Butterflies and Mud Pies: My 4 Rules for Embracing Summer Break as a Work-at-Home Mom

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Written by guest writer Lindsey DeVore: Hi, I’m Lindsey-a small business owner, former educator and a blessed mom to a little boy. 

Summer break (formerly known as, summer “vacation”) used to conjure up images of long days by the pool, unencumbered free time and endless possibilities for spontaneous get-togethers and adventures with friends. Fast forward to present day as a work-at-home small business owner (with a busy toddler) and the picture looks quite different, to say the least. My goal is to spend these months giving my son the best summer experience possible. Meanwhile, clients are calling, the email box is filling up, and those day-to-day tasks of running and growing a business are not going away.

How can one manage working from home while surviving (and more importantly, enjoying) summer break with their children? I’m sharing my top 4 rules in my life to embrace summer break as a work-at-home mom.

1) Change the narrative.

Summertime presents a challenge for all parents regardless of their schedule and level of work flexibility. Logistics and childcare can be tricky to figure out, however the first challenge I realized I needed to overcome was the story I was telling myself. The narrative that I’m not doing enough for the business, as a parent and the idea that I should be able to seamlessly balance it all. I now believe that balance doesn’t really exist and the expectation that we can achieve it if we only “try harder,” is a self-defeating pursuit. Let go of the notion of balance and find peace in the acceptance of what your current circumstances are, also knowing that they will continue to evolve and change. The truth is while no parent can “do it all” during the summer months, we can do a lot, and by doing our best to take care of our business, ourselves and our family-this is enough, this is more than enough.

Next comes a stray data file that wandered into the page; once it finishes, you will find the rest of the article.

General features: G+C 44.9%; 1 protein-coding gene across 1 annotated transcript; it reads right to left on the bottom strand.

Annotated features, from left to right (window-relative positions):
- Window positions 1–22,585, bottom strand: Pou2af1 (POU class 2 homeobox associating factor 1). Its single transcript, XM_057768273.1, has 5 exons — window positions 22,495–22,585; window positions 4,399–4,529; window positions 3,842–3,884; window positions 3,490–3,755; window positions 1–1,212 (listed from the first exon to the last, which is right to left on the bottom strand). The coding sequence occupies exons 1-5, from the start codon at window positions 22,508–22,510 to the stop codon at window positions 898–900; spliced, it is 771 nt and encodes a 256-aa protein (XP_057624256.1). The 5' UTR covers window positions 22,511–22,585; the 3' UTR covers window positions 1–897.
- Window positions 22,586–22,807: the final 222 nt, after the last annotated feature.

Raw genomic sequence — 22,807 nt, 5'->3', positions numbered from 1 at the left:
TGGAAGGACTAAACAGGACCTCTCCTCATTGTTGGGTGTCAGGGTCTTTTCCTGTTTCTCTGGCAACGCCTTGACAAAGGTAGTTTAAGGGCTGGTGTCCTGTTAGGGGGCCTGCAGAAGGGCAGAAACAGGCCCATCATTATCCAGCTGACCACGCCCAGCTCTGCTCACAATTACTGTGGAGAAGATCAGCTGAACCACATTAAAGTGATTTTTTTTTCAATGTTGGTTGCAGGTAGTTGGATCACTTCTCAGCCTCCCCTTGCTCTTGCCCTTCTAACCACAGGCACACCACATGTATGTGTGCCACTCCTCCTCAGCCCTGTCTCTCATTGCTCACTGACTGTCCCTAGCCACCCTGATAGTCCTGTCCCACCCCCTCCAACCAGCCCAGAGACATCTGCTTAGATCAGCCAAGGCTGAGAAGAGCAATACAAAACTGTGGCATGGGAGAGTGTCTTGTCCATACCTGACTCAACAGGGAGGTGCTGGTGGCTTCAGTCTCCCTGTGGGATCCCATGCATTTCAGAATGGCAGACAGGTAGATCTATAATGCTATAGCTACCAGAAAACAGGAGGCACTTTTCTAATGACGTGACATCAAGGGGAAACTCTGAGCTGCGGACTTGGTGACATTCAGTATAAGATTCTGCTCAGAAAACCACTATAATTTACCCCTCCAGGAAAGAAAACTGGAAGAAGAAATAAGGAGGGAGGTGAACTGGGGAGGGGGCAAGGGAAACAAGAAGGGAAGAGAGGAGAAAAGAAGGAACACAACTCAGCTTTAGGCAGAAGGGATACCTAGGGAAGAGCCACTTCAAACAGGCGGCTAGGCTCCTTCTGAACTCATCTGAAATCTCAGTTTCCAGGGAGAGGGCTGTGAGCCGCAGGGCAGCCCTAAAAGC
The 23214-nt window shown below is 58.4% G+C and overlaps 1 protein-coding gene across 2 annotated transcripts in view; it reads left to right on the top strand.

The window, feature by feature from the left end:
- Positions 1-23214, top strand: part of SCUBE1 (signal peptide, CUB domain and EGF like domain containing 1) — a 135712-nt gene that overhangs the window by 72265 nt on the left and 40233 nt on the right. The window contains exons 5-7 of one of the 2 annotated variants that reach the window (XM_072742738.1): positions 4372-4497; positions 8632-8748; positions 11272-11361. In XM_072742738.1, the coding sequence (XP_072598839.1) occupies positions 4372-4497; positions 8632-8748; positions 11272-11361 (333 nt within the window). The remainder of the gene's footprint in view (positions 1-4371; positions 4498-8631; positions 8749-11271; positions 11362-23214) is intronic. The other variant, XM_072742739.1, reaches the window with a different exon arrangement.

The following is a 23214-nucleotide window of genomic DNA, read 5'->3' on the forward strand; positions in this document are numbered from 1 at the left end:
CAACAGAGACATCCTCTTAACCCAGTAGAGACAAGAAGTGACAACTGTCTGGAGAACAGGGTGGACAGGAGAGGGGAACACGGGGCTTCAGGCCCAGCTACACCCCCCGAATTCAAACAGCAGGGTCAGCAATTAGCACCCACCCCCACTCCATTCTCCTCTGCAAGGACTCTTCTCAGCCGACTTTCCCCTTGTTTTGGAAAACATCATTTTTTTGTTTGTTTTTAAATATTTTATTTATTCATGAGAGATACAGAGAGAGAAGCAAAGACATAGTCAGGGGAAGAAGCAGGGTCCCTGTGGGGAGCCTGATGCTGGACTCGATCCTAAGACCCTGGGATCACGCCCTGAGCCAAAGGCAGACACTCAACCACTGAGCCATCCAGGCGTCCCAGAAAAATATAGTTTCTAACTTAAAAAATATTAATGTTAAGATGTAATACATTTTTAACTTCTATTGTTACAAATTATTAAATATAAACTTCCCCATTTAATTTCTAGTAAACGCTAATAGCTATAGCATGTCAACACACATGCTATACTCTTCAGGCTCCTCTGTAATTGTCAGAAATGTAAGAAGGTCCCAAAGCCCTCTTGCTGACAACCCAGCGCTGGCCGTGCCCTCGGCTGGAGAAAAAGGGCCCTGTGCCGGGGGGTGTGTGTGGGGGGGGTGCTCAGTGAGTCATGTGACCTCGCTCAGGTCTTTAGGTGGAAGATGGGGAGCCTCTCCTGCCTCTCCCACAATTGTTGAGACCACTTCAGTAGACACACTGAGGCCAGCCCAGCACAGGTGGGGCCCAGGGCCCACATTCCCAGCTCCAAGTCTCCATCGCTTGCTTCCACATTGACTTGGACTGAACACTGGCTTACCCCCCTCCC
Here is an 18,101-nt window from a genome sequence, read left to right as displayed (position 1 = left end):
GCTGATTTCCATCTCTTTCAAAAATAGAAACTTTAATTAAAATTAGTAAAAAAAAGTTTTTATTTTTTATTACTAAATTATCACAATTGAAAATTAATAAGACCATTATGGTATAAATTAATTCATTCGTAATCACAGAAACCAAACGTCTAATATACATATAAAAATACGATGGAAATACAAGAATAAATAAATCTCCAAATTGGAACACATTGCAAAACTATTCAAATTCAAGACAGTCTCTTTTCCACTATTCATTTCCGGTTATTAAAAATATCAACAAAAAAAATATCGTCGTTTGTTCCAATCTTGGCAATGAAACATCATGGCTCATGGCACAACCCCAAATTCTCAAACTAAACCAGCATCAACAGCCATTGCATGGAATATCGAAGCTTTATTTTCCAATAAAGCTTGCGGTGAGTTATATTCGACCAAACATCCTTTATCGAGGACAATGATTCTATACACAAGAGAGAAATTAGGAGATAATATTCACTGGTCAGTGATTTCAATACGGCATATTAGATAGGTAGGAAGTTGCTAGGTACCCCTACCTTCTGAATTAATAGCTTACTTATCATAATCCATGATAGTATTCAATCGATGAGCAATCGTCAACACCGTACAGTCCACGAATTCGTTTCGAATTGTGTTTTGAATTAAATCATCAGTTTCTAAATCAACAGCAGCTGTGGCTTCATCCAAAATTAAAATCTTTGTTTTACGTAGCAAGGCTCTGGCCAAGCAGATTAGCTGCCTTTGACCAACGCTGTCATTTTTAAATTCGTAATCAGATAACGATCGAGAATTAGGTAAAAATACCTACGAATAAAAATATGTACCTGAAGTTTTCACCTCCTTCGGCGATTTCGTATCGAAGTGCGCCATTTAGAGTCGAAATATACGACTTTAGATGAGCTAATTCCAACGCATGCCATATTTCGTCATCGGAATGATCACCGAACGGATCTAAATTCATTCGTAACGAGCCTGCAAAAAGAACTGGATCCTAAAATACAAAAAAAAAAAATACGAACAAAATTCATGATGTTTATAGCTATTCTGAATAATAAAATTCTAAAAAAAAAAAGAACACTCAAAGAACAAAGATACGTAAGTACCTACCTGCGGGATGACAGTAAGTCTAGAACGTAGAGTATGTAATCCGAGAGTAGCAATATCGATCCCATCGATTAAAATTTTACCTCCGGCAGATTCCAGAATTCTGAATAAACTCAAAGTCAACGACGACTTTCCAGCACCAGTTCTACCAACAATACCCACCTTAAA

2) Lower expectations.

We all have certain expectations for how we conduct our work and home responsibilities, I’ve come to the realization that my standards need to be lowered during the summer months. This is the time to let things go of non-essentials and focus my high expectations to what work tasks must be completed and to the personal priorities that truly matter. Some things will need to be put away and can be picked back up once school starts back; they will survive and will be there waiting. Some things are ripe for the picking during the summer months and I want to take advantage of them-like backyard barbeques, time with extended family, and creating homemade meals with fresh corn on the cob and watermelon. Decide what you want to focus on during summer break and then let the rest go.

3) Get a work plan in place.

When it comes to getting my work tasks done, summer break is the time to channel my most organized, “Type-A” self. I try to be methodical in setting time and physical boundaries around work priorities and sticking to them. It’s a great idea to anticipate when you may have 15, 20, 30 minutes of time to work and have a plan for how to best utilize it- this will lessen feelings of overwhelm and help you get right to knocking to-do’s off your list. Schedule tougher assignments that require quiet and more attention for when you know you’ll have the house to yourself. Consider scheduling a chunk of time each week to work outside of the home at your favorite coffeeshop or coworking space, especially when you want to work on creative and new projects. Time out of the house will also give you a chance to get out of your yoga pants and mingle/converse with other adults (sounds like a vacation to me!)

4) Show yourself grace and kindness.

This is my favorite rule and the one I can struggle with the most. As we’re stretched for time focusing on managing our work and family, its easy to neglect ourselves. We need to show ourselves extra kindness during this crazy season in whatever ways make sense to you. Examples of self-kindness for me may include: unapologetically asking for help, outsourcing household tasks (cleaning, mowing, laundry), saying no to requests and invitations, and having fun whenever I can (Slip and Slide, anyone?) Remind yourself that your health and happiness are a good and essential use of your time.

Summer breaks may be different now that children and work responsibilities fill up the long days, but it can be pleasurable and memorable, nonetheless. I’m choosing to embrace this season of the year (and life) for what it is- tough but magical, long but also fast, and days filled with butterflies and mud pies and I honestly wouldn’t have it any other way.

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